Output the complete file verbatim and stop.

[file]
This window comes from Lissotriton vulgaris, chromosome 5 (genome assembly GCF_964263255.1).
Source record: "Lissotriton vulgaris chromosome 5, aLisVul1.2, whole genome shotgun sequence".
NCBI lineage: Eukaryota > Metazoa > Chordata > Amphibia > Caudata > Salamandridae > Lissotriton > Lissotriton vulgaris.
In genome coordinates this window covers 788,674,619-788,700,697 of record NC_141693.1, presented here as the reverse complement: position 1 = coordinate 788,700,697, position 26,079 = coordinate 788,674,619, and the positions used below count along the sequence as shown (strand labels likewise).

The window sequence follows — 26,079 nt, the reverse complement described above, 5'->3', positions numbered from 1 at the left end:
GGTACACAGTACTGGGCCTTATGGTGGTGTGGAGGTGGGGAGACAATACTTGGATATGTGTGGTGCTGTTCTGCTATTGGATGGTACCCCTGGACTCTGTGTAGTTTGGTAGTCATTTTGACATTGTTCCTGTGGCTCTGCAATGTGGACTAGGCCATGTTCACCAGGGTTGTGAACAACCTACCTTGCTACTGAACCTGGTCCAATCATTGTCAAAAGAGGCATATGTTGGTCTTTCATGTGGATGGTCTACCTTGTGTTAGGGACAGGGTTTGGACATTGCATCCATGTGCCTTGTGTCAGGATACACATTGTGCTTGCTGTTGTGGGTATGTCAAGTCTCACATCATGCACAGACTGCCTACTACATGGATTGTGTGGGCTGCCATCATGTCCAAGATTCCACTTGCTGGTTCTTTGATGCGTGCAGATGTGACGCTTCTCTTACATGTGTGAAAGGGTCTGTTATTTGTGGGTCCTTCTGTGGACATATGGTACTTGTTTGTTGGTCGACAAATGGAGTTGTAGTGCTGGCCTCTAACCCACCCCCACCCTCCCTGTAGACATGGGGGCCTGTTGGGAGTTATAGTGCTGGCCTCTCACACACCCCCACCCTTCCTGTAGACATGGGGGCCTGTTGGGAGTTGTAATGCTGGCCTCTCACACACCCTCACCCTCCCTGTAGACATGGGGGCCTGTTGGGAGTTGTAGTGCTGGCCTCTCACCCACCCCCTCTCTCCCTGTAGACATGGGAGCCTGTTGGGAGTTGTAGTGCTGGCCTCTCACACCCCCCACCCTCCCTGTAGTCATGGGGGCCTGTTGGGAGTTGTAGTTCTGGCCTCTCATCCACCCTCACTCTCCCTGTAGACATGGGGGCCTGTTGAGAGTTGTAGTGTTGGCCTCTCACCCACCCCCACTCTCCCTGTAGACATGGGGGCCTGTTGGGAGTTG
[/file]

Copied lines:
This window comes from Lissotriton vulgaris, chromosome 5 (genome assembly GCF_964263255.1).
Source record: "Lissotriton vulgaris chromosome 5, aLisVul1.2, whole genome shotgun sequence".
NCBI lineage: Eukaryota > Metazoa > Chordata > Amphibia > Caudata > Salamandridae > Lissotriton > Lissotriton vulgaris.
In genome coordinates this window covers 788,674,619-788,700,697 of record NC_141693.1, presented here as the reverse complement: position 1 = coordinate 788,700,697, position 26,079 = coordinate 788,674,619, and the positions used below count along the sequence as shown (strand labels likewise).

The window sequence follows — 26,079 nt, the reverse complement described above, 5'->3', positions numbered from 1 at the left end:
GGTACACAGTACTGGGCCTTATGGTGGTGTGGAGGTGGGGAGACAATACTTGGATATGTGTGGTGCTGTTCTGCTATTGGATGGTACCCCTGGACTCTGTGTAGTTTGGTAGTCATTTTGACATTGTTCCTGTGGCTCTGCAATGTGGACTAGGCCATGTTCACCAGGGTTGTGAACAACCTACCTTGCTACTGAACCTGGTCCAATCATTGTCAAAAGAGGCATATGTTGGTCTTTCATGTGGATGGTCTACCTTGTGTTAGGGACAGGGTTTGGACATTGCATCCATGTGCCTTGTGTCAGGATACACATTGTGCTTGCTGTTGTGGGTATGTCAAGTCTCACATCATGCACAGACTGCCTACTACATGGATTGTGTGGGCTGCCATCATGTCCAAGATTCCACTTGCTGGTTCTTTGATGCGTGCAGATGTGACGCTTCTCTTACATGTGTGAAAGGGTCTGTTATTTGTGGGTCCTTCTGTGGACATATGGTACTTGTTTGTTGGTCGACAAATGGAGTTGTAGTGCTGGCCTCTAACCCACCCCCACCCTCCCTGTAGACATGGGGGCCTGTTGGGAGTTATAGTGCTGGCCTCTCACACACCCCCACCCTTCCTGTAGACATGGGGGCCTGTTGGGAGTTGTAATGCTGGCCTCTCACACACCCTCACCCTCCCTGTAGACATGGGGGCCTGTTGGGAGTTGTAGTGCTGGCCTCTCACCCACCCCCTCTCTCCCTGTAGACATGGGAGCCTGTTGGGAGTTGTAGTGCTGGCCTCTCACACCCCCCACCCTCCCTGTAGTCATGGGGGCCTGTTGGGAGTTGTAGTTCTGGCCTCTCATCCACCCTCACTCTCCCTGTAGACATGGGGGCCTGTTGAGAGTTGTAGTGTTGGCCTCTCACCCACCCCCACTCTCCCTGTAGACATGGGGGCCTGTTGGGAGTTG